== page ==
Campus, Coronavirus, News

BU graduate schools of medicine, public health, dentistry see spike in applications

Applications to the Boston University School of Medicine increased by 26 percent this year. JINGYI LIN/ DFP FILE

The Boston University School of Medicine saw a 26-percent increase in applications this year in a phenomenon likely related to the COVID-19 pandemic, according to Kristen Goodell, associate dean of Admissions at BUSM.

BUSM will keep its class sizes the same, at 150 students, regardless of the size of the applicant pool. 

“The size of the student body really is not determined at all by the number of applications,” Goodell said. “The size of the student body is based on: how many people can we provide an excellent medical education for?”

Goodell said she has several hypotheses about why the pandemic is driving an increase in applications, the first being the country’s economic decline. More people apply to medical school when the economy is “lousy,” she said, because it is harder to get jobs right out of college, and medicine promises more secure financial prospects.

“If those opportunities are not there, they think, ‘Well, alright, fine, I’ll just go to medical school,’” Goodell said.

Goodell said COVID-19 has also raised interest in public health and health care, because more people are wanting help in the context of a pandemic. She added prospective students might be motivated by social justice as well.

“There are a lot of people who are humanitarians, who go to medical school,” Goodell said, “because what they want to do is to make the world a better place.”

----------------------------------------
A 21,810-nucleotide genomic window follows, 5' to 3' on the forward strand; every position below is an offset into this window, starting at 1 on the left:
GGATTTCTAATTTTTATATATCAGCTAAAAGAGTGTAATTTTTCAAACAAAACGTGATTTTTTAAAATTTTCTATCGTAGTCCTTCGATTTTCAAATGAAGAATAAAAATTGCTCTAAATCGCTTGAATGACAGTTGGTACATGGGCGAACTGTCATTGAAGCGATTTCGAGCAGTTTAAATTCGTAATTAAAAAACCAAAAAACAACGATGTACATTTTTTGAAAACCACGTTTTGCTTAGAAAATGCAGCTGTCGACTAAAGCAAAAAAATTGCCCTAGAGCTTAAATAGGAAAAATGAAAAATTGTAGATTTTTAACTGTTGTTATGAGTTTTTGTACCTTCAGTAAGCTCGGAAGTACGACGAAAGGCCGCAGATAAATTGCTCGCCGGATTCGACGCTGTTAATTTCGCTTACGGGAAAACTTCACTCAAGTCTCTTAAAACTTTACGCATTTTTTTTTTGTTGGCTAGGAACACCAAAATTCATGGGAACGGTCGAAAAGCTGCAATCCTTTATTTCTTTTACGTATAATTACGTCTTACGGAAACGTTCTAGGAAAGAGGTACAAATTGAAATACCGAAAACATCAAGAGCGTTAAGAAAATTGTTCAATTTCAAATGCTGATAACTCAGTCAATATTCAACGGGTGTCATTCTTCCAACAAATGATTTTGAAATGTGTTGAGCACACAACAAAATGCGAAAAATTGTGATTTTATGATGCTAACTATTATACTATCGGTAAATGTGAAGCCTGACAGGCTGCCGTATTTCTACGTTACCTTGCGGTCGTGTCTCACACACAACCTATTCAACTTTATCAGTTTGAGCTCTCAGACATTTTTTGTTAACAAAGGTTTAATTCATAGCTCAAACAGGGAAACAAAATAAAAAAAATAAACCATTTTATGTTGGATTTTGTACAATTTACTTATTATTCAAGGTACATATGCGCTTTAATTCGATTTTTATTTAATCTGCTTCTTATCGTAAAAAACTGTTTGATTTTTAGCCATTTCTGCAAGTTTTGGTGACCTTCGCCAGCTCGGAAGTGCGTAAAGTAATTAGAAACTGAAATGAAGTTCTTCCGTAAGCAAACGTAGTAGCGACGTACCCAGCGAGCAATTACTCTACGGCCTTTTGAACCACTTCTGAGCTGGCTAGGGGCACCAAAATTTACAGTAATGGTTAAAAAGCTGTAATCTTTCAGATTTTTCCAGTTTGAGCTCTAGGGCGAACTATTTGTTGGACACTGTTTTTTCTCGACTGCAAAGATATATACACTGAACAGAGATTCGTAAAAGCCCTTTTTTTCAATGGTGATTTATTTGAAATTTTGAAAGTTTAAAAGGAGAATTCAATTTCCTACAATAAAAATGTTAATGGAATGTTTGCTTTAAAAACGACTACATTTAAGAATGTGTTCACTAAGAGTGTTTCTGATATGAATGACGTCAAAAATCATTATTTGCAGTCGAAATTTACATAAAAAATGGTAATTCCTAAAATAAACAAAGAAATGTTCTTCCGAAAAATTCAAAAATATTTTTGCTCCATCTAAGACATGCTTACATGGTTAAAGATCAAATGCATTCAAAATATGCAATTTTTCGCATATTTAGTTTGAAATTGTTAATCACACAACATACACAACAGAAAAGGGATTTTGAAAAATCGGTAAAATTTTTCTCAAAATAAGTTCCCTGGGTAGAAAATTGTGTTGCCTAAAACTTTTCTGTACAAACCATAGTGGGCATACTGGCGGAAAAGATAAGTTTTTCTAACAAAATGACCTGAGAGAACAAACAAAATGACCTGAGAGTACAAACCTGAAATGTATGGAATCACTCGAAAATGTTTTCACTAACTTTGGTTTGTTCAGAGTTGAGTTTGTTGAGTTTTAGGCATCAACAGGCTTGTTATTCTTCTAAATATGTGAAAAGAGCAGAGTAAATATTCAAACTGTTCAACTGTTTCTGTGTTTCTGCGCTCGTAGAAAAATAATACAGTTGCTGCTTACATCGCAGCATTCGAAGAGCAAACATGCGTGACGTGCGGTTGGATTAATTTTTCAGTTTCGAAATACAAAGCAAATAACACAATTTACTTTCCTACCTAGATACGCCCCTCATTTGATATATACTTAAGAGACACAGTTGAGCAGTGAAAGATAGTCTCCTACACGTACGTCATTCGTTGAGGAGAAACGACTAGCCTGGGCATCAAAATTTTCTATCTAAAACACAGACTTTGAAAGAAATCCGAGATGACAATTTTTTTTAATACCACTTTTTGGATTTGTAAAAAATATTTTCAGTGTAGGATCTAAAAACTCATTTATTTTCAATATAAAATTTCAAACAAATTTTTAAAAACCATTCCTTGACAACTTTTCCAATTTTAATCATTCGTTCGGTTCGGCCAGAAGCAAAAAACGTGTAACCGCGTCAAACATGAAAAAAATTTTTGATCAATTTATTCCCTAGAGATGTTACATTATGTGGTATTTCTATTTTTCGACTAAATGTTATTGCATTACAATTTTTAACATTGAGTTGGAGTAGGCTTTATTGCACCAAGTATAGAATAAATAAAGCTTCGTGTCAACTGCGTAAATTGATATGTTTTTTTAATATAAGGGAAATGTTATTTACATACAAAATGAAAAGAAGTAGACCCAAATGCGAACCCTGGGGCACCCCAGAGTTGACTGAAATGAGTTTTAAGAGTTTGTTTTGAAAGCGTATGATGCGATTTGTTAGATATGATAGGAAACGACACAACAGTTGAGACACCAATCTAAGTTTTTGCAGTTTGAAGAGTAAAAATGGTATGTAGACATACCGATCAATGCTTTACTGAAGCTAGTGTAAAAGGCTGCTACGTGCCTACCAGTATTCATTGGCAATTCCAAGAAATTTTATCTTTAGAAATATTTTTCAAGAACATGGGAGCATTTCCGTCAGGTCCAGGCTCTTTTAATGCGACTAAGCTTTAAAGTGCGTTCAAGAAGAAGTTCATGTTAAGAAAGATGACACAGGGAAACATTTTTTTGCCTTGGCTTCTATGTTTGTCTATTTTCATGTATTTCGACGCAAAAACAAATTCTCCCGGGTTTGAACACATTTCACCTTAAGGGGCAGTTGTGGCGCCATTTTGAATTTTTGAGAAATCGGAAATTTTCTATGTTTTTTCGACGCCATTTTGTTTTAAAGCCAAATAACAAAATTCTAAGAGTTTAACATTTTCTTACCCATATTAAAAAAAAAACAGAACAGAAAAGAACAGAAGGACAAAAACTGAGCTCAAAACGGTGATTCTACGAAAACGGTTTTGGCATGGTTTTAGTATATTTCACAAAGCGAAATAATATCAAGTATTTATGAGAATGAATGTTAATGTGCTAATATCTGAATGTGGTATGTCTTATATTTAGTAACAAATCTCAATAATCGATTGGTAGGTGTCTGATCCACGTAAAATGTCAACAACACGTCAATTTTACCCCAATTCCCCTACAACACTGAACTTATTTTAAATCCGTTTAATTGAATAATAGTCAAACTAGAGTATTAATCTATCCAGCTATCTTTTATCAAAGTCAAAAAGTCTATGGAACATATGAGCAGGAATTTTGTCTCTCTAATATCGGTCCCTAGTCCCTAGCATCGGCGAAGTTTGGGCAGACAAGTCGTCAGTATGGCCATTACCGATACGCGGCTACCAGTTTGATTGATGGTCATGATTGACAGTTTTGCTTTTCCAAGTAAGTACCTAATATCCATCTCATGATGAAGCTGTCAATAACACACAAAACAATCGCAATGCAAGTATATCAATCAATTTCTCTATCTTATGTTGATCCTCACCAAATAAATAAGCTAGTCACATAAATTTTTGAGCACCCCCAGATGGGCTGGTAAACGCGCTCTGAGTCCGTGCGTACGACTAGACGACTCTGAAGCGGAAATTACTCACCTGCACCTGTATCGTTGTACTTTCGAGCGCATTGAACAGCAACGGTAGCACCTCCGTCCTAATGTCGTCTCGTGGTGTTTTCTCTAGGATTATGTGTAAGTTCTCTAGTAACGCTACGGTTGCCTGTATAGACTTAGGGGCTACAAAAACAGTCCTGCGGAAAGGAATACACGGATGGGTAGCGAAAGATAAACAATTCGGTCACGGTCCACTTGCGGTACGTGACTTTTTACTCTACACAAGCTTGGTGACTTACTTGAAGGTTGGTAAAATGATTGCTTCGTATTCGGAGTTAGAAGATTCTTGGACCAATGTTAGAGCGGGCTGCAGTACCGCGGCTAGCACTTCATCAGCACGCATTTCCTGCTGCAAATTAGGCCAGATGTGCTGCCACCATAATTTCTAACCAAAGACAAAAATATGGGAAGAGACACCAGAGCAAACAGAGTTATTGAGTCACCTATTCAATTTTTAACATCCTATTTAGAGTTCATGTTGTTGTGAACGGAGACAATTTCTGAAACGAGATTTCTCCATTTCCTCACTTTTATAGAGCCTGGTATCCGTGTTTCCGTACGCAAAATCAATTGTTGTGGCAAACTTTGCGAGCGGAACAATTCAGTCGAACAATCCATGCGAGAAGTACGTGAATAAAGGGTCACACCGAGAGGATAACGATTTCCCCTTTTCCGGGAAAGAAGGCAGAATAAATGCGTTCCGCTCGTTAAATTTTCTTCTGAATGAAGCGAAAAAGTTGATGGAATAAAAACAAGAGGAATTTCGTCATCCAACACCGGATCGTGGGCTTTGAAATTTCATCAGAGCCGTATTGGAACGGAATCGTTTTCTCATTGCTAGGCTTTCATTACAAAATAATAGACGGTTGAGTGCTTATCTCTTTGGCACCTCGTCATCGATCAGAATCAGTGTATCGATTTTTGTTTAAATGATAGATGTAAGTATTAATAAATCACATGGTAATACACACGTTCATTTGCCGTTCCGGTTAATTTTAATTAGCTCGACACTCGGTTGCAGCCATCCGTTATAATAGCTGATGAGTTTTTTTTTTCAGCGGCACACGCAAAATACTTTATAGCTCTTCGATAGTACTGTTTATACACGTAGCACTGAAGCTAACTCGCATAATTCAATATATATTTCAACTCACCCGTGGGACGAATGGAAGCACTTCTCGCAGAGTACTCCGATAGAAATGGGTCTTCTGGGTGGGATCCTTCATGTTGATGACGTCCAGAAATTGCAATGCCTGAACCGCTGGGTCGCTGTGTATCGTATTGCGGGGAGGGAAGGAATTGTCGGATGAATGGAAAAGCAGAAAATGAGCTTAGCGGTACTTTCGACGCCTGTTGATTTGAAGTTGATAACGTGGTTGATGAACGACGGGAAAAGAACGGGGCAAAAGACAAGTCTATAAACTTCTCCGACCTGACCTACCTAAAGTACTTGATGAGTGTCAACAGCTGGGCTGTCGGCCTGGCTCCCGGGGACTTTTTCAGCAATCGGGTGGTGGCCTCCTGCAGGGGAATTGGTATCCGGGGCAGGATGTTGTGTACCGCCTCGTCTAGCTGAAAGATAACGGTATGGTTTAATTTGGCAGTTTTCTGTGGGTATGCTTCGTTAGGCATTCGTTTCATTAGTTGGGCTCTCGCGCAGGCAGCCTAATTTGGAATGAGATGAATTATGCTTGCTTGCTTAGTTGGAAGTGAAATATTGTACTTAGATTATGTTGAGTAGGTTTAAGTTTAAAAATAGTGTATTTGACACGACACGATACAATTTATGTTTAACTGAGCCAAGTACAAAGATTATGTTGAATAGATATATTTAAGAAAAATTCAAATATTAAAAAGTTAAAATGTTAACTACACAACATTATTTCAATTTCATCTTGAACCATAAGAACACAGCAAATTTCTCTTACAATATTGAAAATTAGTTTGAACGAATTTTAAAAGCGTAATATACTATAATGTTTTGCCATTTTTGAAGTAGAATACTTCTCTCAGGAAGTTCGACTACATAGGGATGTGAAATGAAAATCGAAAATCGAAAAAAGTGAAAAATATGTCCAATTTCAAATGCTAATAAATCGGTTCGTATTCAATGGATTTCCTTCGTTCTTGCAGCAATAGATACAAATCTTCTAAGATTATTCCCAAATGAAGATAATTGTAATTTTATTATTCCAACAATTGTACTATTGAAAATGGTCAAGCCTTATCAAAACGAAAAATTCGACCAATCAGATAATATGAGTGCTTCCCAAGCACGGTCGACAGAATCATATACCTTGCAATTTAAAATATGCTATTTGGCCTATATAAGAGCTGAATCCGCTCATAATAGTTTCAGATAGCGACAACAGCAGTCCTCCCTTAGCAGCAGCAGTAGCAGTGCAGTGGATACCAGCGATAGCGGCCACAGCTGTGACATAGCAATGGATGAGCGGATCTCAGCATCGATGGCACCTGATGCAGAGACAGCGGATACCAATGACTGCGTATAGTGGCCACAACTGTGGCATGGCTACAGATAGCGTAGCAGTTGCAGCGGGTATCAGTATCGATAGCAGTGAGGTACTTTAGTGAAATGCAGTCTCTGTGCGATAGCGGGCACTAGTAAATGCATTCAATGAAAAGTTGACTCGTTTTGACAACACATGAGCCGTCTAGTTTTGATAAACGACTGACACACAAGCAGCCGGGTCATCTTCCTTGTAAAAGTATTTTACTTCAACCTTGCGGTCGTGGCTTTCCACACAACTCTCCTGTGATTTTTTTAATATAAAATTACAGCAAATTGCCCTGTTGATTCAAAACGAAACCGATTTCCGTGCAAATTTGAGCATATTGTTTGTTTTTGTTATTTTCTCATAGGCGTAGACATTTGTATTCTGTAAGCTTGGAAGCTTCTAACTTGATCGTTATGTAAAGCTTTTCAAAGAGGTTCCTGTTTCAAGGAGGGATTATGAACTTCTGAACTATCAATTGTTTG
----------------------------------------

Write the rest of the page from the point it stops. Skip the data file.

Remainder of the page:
Goodell said despite the high volume of applicants this year, the quality of them has remained around the same as in previous years. Most people who apply are well-qualified for medical school, Goodell said, but now each applicant automatically has a lower chance of admission.

Like BUSM, BU’s School of Public Health and School of Dental Medicine are also seeing higher application numbers.

SPH has seen a solid increase in applications from Fall last year to Fall this year, according to Ann Larese, SPH senior director of Admissions.  

Larese said she believes this is a result of increased interest in public health in the wake of the pandemic, but also of the school’s choice to drop the Graduate Record Examinations requirement.

Unlike BUSM, SPH will be admitting more students, which will result in larger class sizes. Larese said she is confident the school can accommodate the increase.

SPH has also seen a 12-percent increase in deferrals, which Larese said she believes is also a result of the pandemic.

Meanwhile, BU’s Dental School is the only institution of the three whose increase in applicants is likely not related to the pandemic, according to Admissions.

David Russell, assistant dean for Admissions at the Dental School, said the near-20-percent spike in applications is the result of “three key things”: its group practice model, its focus on digital dentistry and its newly renovated building. 

Like BUSM, the Dental School will not be admitting a higher number of students but will keep its class size at 117 students per year. 

The public health crisis that swept the world this year has instilled a sense of excitement in young people hoping to pursue medicine, according to Goodell, who had asked her students how COVID-19 affected their outlook on their future as medical professionals. 

“A key feature for people that want to go into medicine,” Goodell said, “is that you should do it because the idea of wading right into a health crisis, or reaching out to help other people and being the person responsible for fixing this big difficult problem, should excite you and motivate you.”

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